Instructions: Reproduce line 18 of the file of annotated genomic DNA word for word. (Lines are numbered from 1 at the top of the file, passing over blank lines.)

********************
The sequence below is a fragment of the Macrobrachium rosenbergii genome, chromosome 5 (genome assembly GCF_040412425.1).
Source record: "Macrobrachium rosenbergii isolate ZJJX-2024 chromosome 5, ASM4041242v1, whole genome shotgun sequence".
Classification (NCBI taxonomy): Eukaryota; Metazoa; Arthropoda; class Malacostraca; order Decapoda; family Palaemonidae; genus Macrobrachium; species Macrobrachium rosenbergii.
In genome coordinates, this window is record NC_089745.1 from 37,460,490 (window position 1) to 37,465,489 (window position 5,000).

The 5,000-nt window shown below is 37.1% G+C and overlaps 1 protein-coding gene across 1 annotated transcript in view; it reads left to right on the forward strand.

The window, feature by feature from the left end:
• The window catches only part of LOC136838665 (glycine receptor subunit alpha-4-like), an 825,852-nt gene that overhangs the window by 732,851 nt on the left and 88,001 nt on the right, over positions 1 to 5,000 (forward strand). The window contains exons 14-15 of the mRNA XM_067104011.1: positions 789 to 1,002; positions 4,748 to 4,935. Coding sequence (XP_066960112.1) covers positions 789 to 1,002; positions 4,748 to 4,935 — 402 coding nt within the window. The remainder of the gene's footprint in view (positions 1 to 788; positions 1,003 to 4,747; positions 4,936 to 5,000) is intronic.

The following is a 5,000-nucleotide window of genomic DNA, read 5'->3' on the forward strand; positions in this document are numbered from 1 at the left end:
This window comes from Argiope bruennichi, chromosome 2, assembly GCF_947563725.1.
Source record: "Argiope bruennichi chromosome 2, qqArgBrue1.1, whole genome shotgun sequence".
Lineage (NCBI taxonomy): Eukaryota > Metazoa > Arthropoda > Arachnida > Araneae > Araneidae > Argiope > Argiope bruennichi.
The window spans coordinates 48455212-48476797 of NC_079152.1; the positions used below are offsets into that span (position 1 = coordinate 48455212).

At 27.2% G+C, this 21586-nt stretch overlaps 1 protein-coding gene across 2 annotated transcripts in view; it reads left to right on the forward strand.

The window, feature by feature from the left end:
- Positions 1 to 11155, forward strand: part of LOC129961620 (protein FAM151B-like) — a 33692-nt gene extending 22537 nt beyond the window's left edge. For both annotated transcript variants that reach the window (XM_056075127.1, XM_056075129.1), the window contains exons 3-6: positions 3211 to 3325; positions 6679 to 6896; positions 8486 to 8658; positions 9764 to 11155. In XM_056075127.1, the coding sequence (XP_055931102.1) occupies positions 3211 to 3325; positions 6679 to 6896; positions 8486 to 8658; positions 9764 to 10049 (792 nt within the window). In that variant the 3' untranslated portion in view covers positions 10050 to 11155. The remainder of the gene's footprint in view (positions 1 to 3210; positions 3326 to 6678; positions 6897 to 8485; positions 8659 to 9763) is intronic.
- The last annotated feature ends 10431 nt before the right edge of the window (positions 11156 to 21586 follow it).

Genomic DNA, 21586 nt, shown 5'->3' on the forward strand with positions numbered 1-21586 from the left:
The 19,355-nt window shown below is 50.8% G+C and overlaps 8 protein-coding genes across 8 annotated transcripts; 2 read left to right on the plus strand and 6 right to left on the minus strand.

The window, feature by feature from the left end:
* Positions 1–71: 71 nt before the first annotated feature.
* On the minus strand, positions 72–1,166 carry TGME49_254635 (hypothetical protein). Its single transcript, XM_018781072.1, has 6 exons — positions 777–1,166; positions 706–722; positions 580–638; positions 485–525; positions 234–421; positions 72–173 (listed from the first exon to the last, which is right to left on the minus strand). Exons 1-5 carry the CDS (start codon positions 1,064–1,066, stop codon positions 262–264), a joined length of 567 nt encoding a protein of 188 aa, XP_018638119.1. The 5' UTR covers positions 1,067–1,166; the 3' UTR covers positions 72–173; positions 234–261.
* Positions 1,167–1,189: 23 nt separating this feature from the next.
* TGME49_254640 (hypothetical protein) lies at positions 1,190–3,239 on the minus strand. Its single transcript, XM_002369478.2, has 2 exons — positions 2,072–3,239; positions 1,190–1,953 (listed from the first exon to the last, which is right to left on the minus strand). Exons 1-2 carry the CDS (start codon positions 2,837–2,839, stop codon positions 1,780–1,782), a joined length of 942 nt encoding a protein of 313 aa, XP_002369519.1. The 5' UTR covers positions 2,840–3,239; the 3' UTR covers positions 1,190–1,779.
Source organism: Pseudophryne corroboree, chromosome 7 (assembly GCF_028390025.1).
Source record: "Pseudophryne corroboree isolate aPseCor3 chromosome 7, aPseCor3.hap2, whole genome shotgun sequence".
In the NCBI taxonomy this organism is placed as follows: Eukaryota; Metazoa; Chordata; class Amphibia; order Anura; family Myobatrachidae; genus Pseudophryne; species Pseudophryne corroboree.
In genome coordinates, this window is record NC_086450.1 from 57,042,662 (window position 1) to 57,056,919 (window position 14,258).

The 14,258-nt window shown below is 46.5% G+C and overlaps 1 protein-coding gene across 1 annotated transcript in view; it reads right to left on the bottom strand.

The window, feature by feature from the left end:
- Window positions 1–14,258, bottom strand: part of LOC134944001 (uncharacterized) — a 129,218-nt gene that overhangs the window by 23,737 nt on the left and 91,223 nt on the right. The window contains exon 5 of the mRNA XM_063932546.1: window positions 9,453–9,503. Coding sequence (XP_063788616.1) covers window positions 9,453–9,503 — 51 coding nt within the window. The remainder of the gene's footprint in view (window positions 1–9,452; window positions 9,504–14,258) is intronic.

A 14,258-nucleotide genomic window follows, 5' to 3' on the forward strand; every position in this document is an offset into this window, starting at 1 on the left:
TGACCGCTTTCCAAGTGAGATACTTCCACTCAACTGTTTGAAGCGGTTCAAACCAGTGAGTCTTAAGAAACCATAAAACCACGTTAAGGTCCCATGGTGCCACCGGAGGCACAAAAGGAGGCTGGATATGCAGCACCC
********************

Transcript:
The 19,355-nt window shown below is 50.8% G+C and overlaps 8 protein-coding genes across 8 annotated transcripts; 2 read left to right on the plus strand and 6 right to left on the minus strand.